In Israel, the Haifa regulatory officials needed to know whether the local gas stations’ vapor recovery units were performing correctly. If so, they would be recovering much of the vapor that would otherwise be exhausted while refueling. If not, petrol stations faced losses from both lost product, and regulatory fines for pollution.
Fossil fuel emissions are on the rise, and environmental regulators have been tasked with enforcing laws meant to limit those emissions. One result of this growing global issue is the creation of laws requiring the use of vapor recovery units on petrol pumps at filling stations the world over. These units are supposed to recover expensive product that leaks out into the air during each pumping session, and stop the flow of noxious and potentially explosive fumes and pollution to the environment. When functioning properly, some models of these recovery units have been found to reduce the amount of fugitive hydrocarbons leaked during refueling by up to 85%.
In this case, Dr. Ofer Dressler of the Haifa Bay Municipal Association for Environmental Protection had to determine whether the vapor recovery units installed in some of the local gas stations were performing correctly; recovering the majority of the vapor exhausted from pumps while refueling.
Benzene, which is a component of auto fuel, is known as a potential contributor to the development of cancers in humans, and is of particular concern. The Haifa Bay Municipal Association for Environmental Protection has therefore given top priority to detecting and reducing emission sources of the harmful gas, and was looking for a solution that was both fast, and cost effective.
Opgal’s EyeCGas OGI camera seemed a potential solution for this survey, as it was already used by urban regulatory officials to monitor more than 100 other petrol stations located within the city of Haifa, and is slated to be used for petrochemical plant emissions monitoring in the Haifa Bay area in coming years. One EyeCGas OGI camera was purchased for the purposes of this study.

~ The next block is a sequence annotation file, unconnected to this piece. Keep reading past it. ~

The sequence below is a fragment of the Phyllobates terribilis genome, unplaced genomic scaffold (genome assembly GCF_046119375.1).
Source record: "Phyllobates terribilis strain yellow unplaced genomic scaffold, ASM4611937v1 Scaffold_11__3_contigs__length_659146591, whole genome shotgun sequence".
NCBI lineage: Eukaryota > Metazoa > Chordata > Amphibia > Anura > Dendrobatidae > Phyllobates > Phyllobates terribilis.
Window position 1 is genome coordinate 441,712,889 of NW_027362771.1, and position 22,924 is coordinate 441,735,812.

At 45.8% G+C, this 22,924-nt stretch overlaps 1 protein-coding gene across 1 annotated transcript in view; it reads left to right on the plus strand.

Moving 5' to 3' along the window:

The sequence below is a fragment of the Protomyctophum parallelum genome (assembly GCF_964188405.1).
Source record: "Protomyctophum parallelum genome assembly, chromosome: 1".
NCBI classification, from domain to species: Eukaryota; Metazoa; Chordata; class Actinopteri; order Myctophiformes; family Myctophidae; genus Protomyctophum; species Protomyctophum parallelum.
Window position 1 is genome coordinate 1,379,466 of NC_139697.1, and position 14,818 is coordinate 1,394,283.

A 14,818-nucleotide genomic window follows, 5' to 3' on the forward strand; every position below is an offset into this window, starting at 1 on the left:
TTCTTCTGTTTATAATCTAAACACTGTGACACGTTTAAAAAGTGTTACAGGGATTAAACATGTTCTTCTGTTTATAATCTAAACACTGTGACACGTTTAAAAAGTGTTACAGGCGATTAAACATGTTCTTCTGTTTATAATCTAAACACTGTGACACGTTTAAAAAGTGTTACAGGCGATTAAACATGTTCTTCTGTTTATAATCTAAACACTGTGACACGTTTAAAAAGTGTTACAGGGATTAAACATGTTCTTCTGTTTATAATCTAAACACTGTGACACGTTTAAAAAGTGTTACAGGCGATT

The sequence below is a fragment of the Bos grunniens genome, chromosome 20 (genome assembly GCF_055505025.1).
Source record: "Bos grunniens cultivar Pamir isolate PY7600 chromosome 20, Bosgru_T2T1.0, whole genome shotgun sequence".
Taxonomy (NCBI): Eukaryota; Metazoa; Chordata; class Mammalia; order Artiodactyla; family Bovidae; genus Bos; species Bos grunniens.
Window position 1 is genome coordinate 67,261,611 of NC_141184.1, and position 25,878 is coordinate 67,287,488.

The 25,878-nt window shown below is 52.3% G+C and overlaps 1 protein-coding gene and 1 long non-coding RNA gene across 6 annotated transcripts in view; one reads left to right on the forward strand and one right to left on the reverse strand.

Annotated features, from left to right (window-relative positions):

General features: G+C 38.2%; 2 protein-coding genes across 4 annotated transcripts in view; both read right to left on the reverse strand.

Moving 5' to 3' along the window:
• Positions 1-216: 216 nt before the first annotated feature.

Tests were performed by Dr. Dressler’s team with the EyeCGas OGI camera at several locations where the vapor recovery pumps were installed. Once the camera was turned on, it clearly showed that in some cases, large amounts of gas were still emitted to the environment. These results were observed in multiple fuelling stations where the vapor recovery pumps were implemented, indicating malfunctions in various aspects of fuel delivery.
More tests were done using other instruments (sniffers) in addition to the OGI camera, to verify the results of the EyeCGas. The sniffer tests corroborated the findings of the EyeCGas; that large amounts of gasoline are still escaping into the atmosphere.
The conclusion was that in some cases, petrol stations are not sufficiently functioning as regulations require, but now it was much easier to point to the exact points of failure during the fuelling process and beyond it.
Dr. Dressler said that after two weeks of using the EyeCGas OGI camera the Haifa Bay Municipal Association for Environmental Protection’s investment was recovered, considering the findings of his team. Based on this information, the case of the city of Haifa shows that Opgal’s camera is an excellent tool for regulators to easily determine if emissions producers are complying properly with state and federal regulations, and if further measures are needed.